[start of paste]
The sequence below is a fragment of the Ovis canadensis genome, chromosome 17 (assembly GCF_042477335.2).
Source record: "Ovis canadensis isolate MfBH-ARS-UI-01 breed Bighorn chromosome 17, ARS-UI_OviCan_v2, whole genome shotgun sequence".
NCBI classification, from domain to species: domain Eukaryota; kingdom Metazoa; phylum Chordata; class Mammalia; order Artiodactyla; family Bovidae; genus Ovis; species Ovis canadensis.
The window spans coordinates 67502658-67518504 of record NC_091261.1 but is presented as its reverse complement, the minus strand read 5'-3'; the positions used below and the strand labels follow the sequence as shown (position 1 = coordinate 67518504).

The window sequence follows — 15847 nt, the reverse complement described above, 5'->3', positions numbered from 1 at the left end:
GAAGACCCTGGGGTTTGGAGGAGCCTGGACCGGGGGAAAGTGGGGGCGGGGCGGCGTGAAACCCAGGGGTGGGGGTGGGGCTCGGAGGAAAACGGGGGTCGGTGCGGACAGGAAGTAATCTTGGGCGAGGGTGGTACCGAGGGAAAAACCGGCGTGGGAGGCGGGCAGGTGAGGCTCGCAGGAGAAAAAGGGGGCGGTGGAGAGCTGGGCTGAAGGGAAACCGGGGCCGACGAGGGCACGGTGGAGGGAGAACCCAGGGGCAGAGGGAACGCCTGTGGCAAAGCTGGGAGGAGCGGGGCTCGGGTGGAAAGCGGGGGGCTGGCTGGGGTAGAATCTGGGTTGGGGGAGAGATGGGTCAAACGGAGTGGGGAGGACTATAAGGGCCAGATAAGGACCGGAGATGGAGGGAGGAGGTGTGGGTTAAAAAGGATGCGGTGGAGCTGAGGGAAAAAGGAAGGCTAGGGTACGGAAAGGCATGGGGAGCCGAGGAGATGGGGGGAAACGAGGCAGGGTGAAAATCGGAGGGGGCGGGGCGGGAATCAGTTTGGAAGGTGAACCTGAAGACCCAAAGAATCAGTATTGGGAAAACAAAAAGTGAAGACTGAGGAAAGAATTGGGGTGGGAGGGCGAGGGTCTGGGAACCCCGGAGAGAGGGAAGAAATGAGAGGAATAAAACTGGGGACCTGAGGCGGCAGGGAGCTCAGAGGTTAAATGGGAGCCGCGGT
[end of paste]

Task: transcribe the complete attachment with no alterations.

The sequence below is a fragment of the Ovis canadensis genome, chromosome 17 (assembly GCF_042477335.2).
Source record: "Ovis canadensis isolate MfBH-ARS-UI-01 breed Bighorn chromosome 17, ARS-UI_OviCan_v2, whole genome shotgun sequence".
NCBI classification, from domain to species: domain Eukaryota; kingdom Metazoa; phylum Chordata; class Mammalia; order Artiodactyla; family Bovidae; genus Ovis; species Ovis canadensis.
The window spans coordinates 67502658-67518504 of record NC_091261.1 but is presented as its reverse complement, the minus strand read 5'-3'; the positions used below and the strand labels follow the sequence as shown (position 1 = coordinate 67518504).

The window sequence follows — 15847 nt, the reverse complement described above, 5'->3', positions numbered from 1 at the left end:
GAAGACCCTGGGGTTTGGAGGAGCCTGGACCGGGGGAAAGTGGGGGCGGGGCGGCGTGAAACCCAGGGGTGGGGGTGGGGCTCGGAGGAAAACGGGGGTCGGTGCGGACAGGAAGTAATCTTGGGCGAGGGTGGTACCGAGGGAAAAACCGGCGTGGGAGGCGGGCAGGTGAGGCTCGCAGGAGAAAAAGGGGGCGGTGGAGAGCTGGGCTGAAGGGAAACCGGGGCCGACGAGGGCACGGTGGAGGGAGAACCCAGGGGCAGAGGGAACGCCTGTGGCAAAGCTGGGAGGAGCGGGGCTCGGGTGGAAAGCGGGGGGCTGGCTGGGGTAGAATCTGGGTTGGGGGAGAGATGGGTCAAACGGAGTGGGGAGGACTATAAGGGCCAGATAAGGACCGGAGATGGAGGGAGGAGGTGTGGGTTAAAAAGGATGCGGTGGAGCTGAGGGAAAAAGGAAGGCTAGGGTACGGAAAGGCATGGGGAGCCGAGGAGATGGGGGGAAACGAGGCAGGGTGAAAATCGGAGGGGGCGGGGCGGGAATCAGTTTGGAAGGTGAACCTGAAGACCCAAAGAATCAGTATTGGGAAAACAAAAAGTGAAGACTGAGGAAAGAATTGGGGTGGGAGGGCGAGGGTCTGGGAACCCCGGAGAGAGGGAAGAAATGAGAGGAATAAAACTGGGGACCTGAGGCGGCAGGGAGCTCAGAGGTTAAATGGGAGCCGCGGT